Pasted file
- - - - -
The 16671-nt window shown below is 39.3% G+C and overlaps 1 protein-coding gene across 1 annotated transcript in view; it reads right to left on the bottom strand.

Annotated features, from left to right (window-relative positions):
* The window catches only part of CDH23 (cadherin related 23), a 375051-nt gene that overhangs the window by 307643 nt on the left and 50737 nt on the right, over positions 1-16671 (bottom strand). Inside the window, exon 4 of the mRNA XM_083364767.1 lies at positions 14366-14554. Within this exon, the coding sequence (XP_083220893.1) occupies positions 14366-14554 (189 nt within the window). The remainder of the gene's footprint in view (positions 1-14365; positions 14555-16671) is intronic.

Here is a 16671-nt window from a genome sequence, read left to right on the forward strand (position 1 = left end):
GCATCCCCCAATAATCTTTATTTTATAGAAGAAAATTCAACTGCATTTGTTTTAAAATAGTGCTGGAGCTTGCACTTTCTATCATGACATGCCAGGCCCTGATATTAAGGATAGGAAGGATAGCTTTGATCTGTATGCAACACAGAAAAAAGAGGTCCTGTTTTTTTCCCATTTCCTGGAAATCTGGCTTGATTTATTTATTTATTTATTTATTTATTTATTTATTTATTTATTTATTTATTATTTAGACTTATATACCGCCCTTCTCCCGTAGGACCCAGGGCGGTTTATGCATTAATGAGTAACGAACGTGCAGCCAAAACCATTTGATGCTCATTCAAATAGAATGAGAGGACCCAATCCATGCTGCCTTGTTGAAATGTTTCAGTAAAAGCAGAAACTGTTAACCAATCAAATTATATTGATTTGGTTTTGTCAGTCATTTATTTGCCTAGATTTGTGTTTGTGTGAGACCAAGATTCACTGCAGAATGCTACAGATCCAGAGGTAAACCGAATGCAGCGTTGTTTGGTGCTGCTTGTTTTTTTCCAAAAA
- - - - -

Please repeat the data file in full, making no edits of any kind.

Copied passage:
The 16671-nt window shown below is 39.3% G+C and overlaps 1 protein-coding gene across 1 annotated transcript in view; it reads right to left on the bottom strand.

Annotated features, from left to right (window-relative positions):
* The window catches only part of CDH23 (cadherin related 23), a 375051-nt gene that overhangs the window by 307643 nt on the left and 50737 nt on the right, over positions 1-16671 (bottom strand). Inside the window, exon 4 of the mRNA XM_083364767.1 lies at positions 14366-14554. Within this exon, the coding sequence (XP_083220893.1) occupies positions 14366-14554 (189 nt within the window). The remainder of the gene's footprint in view (positions 1-14365; positions 14555-16671) is intronic.

Here is a 16671-nt window from a genome sequence, read left to right on the forward strand (position 1 = left end):
GCATCCCCCAATAATCTTTATTTTATAGAAGAAAATTCAACTGCATTTGTTTTAAAATAGTGCTGGAGCTTGCACTTTCTATCATGACATGCCAGGCCCTGATATTAAGGATAGGAAGGATAGCTTTGATCTGTATGCAACACAGAAAAAAGAGGTCCTGTTTTTTTCCCATTTCCTGGAAATCTGGCTTGATTTATTTATTTATTTATTTATTTATTTATTTATTTATTTATTTATTTATTATTTAGACTTATATACCGCCCTTCTCCCGTAGGACCCAGGGCGGTTTATGCATTAATGAGTAACGAACGTGCAGCCAAAACCATTTGATGCTCATTCAAATAGAATGAGAGGACCCAATCCATGCTGCCTTGTTGAAATGTTTCAGTAAAAGCAGAAACTGTTAACCAATCAAATTATATTGATTTGGTTTTGTCAGTCATTTATTTGCCTAGATTTGTGTTTGTGTGAGACCAAGATTCACTGCAGAATGCTACAGATCCAGAGGTAAACCGAATGCAGCGTTGTTTGGTGCTGCTTGTTTTTTTCCAAAAA